Old Gas, New Gas
Methane—made and taken apart by microbes, in the Earth, by people
A Kiln on a Landfill
A few years ago, I spent some time at the Penland School for Crafts
in the Blue Ridge country of North Carolina. There I met Jon
Ellenbogen, a potter with a good background in technology. Jon
showed me pictures of glass and ceramic kilns and of greenhouses on
the site of the nearby Mitchell/Yancey county landfill. Once a
smelly six-acre eyesore, the landfill now provides not only a home
for artists and greenhouses, but also, importantly, the energy they
consume. From methane.
The U.S. Environmental Protection Agency estimates that 33 percent
of methane released into the atmosphere by human activity comes from
landfills. This production is the result of microbes (they're at it,
around the globe) that decompose the buried waste. Landfill gas is
roughly 50 percent methane, 45 percent CO2 and a few
other gases. The total gas-generation potential of the
Mitchell/Yancey landfill is 2 cubic feet of methane per pound of
refuse buried. Figuring that each year the dump operated, it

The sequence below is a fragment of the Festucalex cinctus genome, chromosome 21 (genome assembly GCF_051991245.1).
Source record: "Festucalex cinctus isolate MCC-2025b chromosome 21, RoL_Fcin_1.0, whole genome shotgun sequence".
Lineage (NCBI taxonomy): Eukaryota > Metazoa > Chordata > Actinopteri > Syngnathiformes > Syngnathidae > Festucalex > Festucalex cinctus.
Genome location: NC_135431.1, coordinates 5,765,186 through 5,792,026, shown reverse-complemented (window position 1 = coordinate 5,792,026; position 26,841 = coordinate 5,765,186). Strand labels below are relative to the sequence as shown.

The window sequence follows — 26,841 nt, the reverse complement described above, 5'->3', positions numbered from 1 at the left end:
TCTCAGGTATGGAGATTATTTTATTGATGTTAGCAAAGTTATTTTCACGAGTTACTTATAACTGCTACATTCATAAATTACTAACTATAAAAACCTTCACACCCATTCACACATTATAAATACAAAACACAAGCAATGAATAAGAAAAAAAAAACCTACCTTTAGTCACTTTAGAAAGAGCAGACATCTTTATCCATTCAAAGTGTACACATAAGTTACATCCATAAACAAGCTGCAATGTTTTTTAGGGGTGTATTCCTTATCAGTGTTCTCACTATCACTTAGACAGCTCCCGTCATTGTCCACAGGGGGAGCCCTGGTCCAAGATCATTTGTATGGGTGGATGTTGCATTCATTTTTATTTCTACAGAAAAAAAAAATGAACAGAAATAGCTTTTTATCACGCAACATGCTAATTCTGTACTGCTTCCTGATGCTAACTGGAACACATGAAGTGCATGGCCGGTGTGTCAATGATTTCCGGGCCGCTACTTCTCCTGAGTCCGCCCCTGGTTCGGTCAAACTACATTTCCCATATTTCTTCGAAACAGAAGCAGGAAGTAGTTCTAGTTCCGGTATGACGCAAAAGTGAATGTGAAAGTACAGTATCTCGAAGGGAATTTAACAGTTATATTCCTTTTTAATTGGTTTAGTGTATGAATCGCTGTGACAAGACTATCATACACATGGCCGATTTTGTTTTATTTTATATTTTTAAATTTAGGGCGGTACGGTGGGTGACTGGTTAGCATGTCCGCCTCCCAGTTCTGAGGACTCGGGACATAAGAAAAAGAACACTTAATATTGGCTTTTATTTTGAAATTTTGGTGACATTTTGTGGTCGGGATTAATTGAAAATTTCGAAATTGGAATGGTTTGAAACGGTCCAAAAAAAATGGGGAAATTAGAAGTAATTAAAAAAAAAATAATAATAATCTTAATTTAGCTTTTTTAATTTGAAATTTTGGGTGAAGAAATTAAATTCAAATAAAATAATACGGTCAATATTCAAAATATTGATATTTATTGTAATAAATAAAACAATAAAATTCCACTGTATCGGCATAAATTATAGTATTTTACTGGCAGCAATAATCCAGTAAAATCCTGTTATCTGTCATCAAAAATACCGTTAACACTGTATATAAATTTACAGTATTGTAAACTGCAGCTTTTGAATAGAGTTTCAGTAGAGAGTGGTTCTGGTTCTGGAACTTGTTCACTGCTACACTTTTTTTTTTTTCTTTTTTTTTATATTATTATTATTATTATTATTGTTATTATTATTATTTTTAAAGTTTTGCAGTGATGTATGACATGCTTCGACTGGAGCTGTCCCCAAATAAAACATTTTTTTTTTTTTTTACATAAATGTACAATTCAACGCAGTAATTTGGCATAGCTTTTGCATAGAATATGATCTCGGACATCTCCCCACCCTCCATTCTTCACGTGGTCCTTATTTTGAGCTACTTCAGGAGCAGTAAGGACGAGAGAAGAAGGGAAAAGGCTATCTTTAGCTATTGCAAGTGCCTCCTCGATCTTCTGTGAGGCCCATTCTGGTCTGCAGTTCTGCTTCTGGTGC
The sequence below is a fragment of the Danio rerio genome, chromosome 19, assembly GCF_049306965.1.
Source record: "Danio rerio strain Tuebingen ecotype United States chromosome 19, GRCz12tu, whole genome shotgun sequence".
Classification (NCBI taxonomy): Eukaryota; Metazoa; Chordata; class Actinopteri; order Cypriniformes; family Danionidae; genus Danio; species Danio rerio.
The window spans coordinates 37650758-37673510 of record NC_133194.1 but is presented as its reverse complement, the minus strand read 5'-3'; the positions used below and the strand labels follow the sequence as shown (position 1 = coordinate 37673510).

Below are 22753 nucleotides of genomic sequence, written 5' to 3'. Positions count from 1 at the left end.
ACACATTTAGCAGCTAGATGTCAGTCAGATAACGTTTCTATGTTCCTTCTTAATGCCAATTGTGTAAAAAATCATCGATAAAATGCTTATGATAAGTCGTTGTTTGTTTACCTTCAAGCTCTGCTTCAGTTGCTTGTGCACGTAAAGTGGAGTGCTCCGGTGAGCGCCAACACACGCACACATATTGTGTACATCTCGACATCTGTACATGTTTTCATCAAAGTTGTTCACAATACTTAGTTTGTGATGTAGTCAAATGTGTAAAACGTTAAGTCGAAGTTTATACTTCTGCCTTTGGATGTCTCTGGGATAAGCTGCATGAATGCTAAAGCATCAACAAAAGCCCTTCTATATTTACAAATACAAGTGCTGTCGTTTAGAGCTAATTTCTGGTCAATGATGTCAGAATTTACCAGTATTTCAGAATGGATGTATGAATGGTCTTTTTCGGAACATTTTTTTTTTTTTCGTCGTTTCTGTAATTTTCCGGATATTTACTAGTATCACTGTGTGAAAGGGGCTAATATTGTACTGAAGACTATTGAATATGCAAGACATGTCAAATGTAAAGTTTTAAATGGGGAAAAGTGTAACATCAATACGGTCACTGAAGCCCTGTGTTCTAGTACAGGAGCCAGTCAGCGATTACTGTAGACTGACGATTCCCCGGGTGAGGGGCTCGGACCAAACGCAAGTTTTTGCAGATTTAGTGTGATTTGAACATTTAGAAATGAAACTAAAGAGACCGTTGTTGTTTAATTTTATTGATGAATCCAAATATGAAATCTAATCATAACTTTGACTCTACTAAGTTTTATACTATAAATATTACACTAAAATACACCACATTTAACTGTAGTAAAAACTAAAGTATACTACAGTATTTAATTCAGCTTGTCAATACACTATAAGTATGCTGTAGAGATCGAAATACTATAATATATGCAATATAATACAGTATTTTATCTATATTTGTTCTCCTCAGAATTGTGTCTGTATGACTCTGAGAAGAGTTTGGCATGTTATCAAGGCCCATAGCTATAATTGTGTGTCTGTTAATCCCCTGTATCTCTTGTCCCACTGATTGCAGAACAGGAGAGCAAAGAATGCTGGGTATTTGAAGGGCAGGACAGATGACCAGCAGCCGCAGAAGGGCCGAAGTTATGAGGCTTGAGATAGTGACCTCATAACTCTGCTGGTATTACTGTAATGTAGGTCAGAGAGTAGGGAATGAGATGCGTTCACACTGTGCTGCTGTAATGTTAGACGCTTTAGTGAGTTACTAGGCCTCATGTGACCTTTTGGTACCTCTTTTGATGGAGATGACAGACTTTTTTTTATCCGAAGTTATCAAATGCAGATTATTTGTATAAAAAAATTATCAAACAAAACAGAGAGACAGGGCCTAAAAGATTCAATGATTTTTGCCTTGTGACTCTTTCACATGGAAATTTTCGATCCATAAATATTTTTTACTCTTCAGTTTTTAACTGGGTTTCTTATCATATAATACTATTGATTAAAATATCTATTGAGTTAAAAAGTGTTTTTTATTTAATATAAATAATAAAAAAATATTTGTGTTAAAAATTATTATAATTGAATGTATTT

swallowed perhaps 10,000 tons of waste, there's lots of methane
there. EnergyXchange, Ellenbogen's nonprofit organization, reasoned,
why not use it? If only more landfills around the country did so!
Biogas may be generated from any organic waste, but animal manure is
an especially good source. Large-scale animal productions of swine,
poultry or cattle are natural places to site biogas
digesters—dedicated residences for domesticated methanogens.
And there are already millions of small ones, adapted for household
use, installed around the world, especially in China and India.
The Indian biodigesters work mainly with cow manure—it takes
three good cows to provide a household with cooking gas and some
lights. The Chinese digesters, a somewhat different design, use
human nightsoil. In both designs, there is much useful digested
manure left in the end.